BROWNIE DOWNING: The Colours of Innocence

Brownie Downing dish - Photo by Gumnut Antiques

Brownie Downing brought to life the magic of childhood, and generations of children and adults to come, both in Australia and overseas will remember her for that. She earned a name in the Australian art world through her sketches, porcelain items, watercolours and children books. Downing’s achievement is quite intriguing. Starting with Aboriginal Australia, which at first she had just an idealized knowledge about, it became her favourite and the most successful part of her career. She was great at capturing the simple, innocent and naive nature of children and wildlife in ways any culture can relate with. This career-defining quality was developed earlier in her career when she lived in remote northern suburbs in Sydney. The experience stayed with her and gave flavour to all her works, even when the entire other half of her life was lived overseas.

Early Life

Brownie Downing – Photo by

Brownie was born Viola Edith Downing and grew up in a house surrounded by bush reserves in the then outer suburban Balgowlah. There, she started drawing from the age of 3, sketching the children, animals, flowers, and trees she saw around her. Her father, Frank, has huge interests in Aboriginal culture and had books around the house with pictures and descriptions of tribal life. Downing was committed more to her own creativity than her school work, but nonetheless, graduated from Manly High School. She immediately enrolled at the Sydney Technical Art School. After her education, she worked as a commercial artist, drawing children’s fashion from 1942 until 1944, when she joined the Women’s Auxiliary for the balance of the war. In 1947, she enrolled to study an arts course at Julian Ashton’s art school, and at the same time, began to build her career.

Brownie Downing painted prolifically and had many originals sold. Some of her works were printed and marketed all over Australia. She made some Aboriginal studies which became an immediate success. In the 1950s, Downing created designs for Christmas cards, pottery, and pictures. Ronald Parsons, her first husband, helped in the marketing, making the work to translate into commercial success. The Aboriginal characters have compelling charm, and each time they were displayed on items such as porcelain dishes, wall plaques, miniature tea sets, people loved it and immediately it was immensely popular.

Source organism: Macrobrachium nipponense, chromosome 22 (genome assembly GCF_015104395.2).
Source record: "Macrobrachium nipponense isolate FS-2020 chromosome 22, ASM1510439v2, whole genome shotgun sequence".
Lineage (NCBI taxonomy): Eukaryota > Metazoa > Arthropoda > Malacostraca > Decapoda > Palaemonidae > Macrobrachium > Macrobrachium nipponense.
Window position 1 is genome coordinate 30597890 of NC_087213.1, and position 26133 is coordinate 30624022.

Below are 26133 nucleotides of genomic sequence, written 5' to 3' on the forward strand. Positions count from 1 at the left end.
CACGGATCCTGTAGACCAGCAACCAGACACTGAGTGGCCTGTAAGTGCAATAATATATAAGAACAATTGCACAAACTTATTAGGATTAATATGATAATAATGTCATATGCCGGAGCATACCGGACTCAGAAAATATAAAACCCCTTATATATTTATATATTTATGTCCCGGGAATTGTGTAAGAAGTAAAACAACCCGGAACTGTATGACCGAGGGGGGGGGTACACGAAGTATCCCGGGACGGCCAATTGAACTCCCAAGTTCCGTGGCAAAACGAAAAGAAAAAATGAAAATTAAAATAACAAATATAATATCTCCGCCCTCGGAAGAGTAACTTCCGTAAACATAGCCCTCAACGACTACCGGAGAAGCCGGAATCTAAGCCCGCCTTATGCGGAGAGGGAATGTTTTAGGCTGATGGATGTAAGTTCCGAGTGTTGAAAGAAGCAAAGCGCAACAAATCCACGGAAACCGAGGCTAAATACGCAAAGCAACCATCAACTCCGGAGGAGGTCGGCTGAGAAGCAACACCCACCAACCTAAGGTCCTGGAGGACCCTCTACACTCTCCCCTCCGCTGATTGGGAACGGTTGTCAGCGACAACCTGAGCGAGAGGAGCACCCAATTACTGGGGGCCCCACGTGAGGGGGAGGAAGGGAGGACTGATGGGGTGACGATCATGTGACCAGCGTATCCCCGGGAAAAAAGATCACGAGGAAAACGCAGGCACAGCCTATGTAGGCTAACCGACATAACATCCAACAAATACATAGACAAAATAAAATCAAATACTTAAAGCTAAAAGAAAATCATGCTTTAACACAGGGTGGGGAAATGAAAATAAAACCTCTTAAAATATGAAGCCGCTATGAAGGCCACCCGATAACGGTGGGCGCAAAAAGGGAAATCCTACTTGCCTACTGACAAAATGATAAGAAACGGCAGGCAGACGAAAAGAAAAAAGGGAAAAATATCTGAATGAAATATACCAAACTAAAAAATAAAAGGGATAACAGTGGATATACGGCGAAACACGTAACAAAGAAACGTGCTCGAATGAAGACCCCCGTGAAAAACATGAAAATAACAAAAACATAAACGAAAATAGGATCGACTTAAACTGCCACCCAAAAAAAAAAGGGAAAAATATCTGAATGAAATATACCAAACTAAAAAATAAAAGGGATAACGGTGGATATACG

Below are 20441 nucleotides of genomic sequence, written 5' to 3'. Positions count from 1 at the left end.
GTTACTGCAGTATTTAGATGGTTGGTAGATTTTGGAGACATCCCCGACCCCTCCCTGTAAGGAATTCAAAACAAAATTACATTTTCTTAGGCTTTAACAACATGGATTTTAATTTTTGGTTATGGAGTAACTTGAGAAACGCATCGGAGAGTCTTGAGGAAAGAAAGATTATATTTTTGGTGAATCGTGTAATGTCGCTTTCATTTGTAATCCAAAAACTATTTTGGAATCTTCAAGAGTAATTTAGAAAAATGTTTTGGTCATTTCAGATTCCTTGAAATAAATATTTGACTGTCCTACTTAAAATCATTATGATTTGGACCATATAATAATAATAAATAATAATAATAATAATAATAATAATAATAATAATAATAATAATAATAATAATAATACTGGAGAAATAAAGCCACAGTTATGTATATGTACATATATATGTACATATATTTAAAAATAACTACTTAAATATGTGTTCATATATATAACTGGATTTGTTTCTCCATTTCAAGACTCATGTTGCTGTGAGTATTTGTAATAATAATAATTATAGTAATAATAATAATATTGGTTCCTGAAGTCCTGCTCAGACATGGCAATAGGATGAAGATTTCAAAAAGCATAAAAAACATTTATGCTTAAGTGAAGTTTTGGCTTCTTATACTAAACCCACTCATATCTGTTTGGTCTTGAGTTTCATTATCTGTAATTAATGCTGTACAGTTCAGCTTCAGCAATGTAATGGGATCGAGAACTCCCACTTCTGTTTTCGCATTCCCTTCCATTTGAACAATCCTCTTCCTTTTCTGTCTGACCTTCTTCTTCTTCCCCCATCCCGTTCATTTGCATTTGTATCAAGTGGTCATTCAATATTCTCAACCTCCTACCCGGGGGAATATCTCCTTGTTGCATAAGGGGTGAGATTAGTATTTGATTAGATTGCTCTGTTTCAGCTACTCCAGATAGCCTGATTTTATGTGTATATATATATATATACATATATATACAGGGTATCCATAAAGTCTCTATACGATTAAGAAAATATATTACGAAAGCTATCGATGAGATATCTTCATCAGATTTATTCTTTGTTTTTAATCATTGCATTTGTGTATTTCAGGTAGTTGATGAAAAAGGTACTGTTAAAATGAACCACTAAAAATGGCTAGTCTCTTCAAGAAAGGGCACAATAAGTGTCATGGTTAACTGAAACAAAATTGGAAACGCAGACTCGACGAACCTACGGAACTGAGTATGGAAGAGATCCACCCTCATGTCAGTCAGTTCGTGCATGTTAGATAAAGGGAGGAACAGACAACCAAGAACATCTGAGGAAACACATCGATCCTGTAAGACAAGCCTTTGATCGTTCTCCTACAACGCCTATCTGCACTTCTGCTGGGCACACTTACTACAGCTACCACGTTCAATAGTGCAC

Brownie married Ronald Francis Parsons at Bristol, England in 1951. They had three children, namely Michelle Frances MANSFIELD, Charles Francis PARSONS and Beau. She also had a son, Tim Mansfield (aka Jack Hamersley).

Brownie’s Travels and Work of Art

Brownie left Australia in 1958 for extensive travels. The travels helped her to be able to create a portfolio of paintings of children of many different nationalities.

Brownie Downing ballet dancer plate – Photo by Deskgram

She even once lived in France where a petition was written against her in 1960, asking to close down her business, ‘Brownie Downing Productions Pty. Limited’ at 43 Rue Hippolyte Guis, Haut-De-Cagnes, Cagnes-Sur-Mer, Alps Mmes, France”.

Brownie never held an exhibition of her original works in Australia, but her work currently can be found in several Australian museums.

Brownie was in the habit of sending her catalogues to her son Tim, who as of then was living in Sydney. He, ever willing to promote his mother’s profile and work, did the needful. Like she said:

“In my hey-day on the Australian market, my work had no publicity, simply because it didn’t need it. However, every year at the Sydney Show Ground Thelma Lander of ‘Gift Fair’ had a large display of my work on the show. This was until her death in 1964. It is all so long ago. Yet it is amazing how people still write to me wanting to know where they can obtain my work.” –Brownie Downing, 1987